Ian Fleming's novel established her as one of the greatest double entendres in literature, but in the film, she also became one of the most brazen characters to appear in mainstream cinema. In the book she's the leader of an all-lesbian circus troupe; in the film, of course, she's the leader of an all-female flying circus. From Russia With Love had flirted with lesbianism with Lotte Lenya's shoe-stabbing Rosa Klebb, but Pussy Galore made things a lot clearer - "You can turn off the charm, I'm quite immune" she tells Bond. This after one of the greatest exchanges in any Bond film: "Who are you?" says the spy. "Pussy Galore" she replies. "I must be dreaming...." comes the retort.
This isn't, however, the most famous line in Goldfinger. That comes courtesy of Gert Frobe, the portly German who played the film's antagonist, Auric Goldfinger. Shortly before he attempts to laser-cut Bond from the nuts up he is asked by 007: "Do you expect me talk?", responding jovially with "No, Mr. Bond, I expect you to DIE!". The best ever Bond line? Yup.
Auric Goldfinger cast the mould for future Bond villains, be it the various incarnations of Ernst Stavro Blofeld, the deranged Hugo Drax in Moonraker, the web-handed Kark Stromberg in The Spy Who Loved Me, Christopher Walken's unhinged Max Zorin in A View To A Kill and Yaphet Kotto's brilliant Dr. Kananga in Live And Let Die. However, none of these baddies would be anywhere near as sinister without their henchpersons, and for that we must thank Goldfinger's Oddjob.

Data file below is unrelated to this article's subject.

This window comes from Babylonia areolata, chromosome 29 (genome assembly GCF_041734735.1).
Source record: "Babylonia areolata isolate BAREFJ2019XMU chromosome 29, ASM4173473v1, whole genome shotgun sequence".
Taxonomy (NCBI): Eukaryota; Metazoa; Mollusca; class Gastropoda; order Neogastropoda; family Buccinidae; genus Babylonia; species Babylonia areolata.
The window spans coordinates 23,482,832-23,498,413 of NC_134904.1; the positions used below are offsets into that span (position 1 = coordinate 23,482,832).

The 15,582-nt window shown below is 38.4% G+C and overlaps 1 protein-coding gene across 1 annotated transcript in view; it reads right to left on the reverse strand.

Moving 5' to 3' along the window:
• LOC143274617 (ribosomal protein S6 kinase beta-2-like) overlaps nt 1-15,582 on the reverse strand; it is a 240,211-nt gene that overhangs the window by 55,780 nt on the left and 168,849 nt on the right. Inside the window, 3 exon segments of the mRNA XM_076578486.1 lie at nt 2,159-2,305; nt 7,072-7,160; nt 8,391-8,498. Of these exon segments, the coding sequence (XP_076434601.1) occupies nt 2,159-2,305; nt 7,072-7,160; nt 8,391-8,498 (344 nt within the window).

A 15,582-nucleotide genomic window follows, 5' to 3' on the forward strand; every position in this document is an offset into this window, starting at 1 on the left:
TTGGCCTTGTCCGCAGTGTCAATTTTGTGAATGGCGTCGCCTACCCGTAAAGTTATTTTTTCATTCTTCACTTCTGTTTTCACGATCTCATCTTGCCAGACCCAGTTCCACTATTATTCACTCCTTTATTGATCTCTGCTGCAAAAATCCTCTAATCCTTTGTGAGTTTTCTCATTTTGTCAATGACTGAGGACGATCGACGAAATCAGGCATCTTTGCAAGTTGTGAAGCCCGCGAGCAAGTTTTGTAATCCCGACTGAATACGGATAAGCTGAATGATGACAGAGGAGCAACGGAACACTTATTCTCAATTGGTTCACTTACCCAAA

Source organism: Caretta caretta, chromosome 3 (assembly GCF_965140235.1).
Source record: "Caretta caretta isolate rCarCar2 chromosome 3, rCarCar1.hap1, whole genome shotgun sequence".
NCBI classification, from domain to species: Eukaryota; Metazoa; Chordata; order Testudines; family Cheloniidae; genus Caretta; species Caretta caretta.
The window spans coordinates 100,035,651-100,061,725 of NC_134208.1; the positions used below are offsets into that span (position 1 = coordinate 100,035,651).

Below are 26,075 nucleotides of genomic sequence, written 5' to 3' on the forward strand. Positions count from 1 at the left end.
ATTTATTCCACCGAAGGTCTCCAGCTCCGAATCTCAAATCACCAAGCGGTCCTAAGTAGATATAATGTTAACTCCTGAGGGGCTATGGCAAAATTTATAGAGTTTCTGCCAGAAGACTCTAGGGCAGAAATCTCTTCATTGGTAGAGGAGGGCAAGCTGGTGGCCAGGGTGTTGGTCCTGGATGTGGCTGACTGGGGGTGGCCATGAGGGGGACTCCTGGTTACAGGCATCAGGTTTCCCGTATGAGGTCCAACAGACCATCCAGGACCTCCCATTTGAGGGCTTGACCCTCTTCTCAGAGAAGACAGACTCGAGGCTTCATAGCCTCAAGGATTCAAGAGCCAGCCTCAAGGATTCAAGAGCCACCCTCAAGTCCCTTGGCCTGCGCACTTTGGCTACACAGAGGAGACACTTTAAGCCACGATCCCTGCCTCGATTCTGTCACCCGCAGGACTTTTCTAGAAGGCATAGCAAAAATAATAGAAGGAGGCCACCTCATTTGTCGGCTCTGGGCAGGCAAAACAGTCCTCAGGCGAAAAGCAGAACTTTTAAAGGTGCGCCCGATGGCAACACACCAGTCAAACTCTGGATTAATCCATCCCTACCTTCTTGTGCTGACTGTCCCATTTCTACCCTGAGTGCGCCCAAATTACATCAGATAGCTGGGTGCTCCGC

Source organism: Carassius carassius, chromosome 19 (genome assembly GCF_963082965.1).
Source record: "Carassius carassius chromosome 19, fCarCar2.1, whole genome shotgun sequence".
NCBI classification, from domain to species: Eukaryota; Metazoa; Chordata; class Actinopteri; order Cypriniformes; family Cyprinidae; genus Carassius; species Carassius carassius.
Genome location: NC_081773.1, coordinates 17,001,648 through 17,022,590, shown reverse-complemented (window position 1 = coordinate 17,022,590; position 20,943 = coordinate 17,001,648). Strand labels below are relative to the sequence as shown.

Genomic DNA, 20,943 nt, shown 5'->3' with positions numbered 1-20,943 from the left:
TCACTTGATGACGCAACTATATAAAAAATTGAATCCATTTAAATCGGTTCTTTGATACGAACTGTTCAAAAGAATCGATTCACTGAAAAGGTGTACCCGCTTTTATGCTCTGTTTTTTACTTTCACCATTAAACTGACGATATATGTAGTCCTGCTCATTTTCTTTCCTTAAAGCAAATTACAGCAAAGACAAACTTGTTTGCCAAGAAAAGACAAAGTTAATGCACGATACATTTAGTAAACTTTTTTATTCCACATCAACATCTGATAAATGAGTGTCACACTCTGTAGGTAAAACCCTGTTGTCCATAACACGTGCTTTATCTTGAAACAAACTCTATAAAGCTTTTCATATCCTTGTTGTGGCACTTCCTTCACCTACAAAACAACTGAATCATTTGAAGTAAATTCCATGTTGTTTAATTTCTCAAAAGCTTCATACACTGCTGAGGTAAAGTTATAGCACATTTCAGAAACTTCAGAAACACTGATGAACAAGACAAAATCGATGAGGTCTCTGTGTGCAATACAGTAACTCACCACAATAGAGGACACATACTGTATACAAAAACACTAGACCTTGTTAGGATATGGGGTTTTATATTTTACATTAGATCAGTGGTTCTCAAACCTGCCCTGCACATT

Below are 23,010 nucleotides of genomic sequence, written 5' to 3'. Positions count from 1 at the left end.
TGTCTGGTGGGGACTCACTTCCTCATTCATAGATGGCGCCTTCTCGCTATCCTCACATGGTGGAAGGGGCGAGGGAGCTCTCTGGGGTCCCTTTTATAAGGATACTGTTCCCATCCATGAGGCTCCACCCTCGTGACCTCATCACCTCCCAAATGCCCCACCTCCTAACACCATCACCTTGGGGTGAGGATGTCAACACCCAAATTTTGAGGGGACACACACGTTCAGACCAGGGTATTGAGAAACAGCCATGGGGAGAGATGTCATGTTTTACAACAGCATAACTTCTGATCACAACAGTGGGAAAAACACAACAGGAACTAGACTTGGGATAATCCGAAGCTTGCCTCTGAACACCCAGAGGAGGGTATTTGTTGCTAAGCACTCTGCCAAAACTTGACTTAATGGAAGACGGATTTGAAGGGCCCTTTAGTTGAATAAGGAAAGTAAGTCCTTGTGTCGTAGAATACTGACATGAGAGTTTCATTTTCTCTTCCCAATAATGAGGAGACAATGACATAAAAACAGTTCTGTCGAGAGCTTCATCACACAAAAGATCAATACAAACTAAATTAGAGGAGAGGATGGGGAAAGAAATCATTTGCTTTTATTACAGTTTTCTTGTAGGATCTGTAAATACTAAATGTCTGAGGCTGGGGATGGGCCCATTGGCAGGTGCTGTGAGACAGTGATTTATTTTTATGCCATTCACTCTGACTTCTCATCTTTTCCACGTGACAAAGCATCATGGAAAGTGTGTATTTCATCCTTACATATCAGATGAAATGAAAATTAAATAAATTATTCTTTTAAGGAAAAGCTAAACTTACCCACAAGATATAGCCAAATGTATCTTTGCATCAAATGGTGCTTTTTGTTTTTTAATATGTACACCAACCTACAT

Played by Hawaian wrestler Harold Sakata, the mute chauffeur-come-assassin with the guillotine blade in his top hat was a truly frightening creation, the pure evocation of fear and a genuine threat to Bond's health and wellbeing. Oddjob set the benchmark for terror, to be later approached by Tee-Hee and Baron Samedi, by the darkly camp Mr. Wint and Mr. Kidd, by Grace Jones as Mayday and, of course, the-now late Richard Kiel as Jaws - seemingly unstoppable, even to our hero.
Last, but not least, we must remove a hat and thrust it upwards for Goldfinger's part in giving us the ultimate Bond gadget: the "modified" Aston Martin DB5. A quintessentially British car with Italian design (Superleggera), the Aston, with its forward-facing machine guns, bullet-proof shield, oil slick spray, and tire-shredding wheel hubs, was a preposterous piece of creative design by John Stears, combined with equally smart marketing by the manufacturer. Of course none of the gags, save the revolving number plate (have that, speed cameras!) would have worked in reality, least of all the passenger-side ejector seat that would have scorched Bond. But that's not the point.
Like Tilly Masterson, the DB5 doesn't last very long in Goldfinger, but it enjoys enough screen time to make it the most must-have toy of the last half century. Just about everyone of my age - above and below - has owned Corgi's die-cast replica at some point in their lives, and managed to lose the blue-suited miniature Goldfinger henchman that it sprung out of the roof. No wonder, then, that Sam Mendes resurrected the DB5 - registration plate BMT 216A - for Skyfall, celebrating the franchise's 50th with a true hairs-on-the-neck-raising moment that pleased an entire generation of Bond fans.
Compared with all the CGI nonsense filling up your local multiplex, Goldfinger might look old. But for an action film to remain as vibrant, as engaging, as exciting and as damned-good fun for 50 years as Goldfinger has says something about how if, sometimes, you throw everything including the kitchen sink into a movie, you are left with something that is not only utterly memorable, but can set the benchmark very high for many years to come.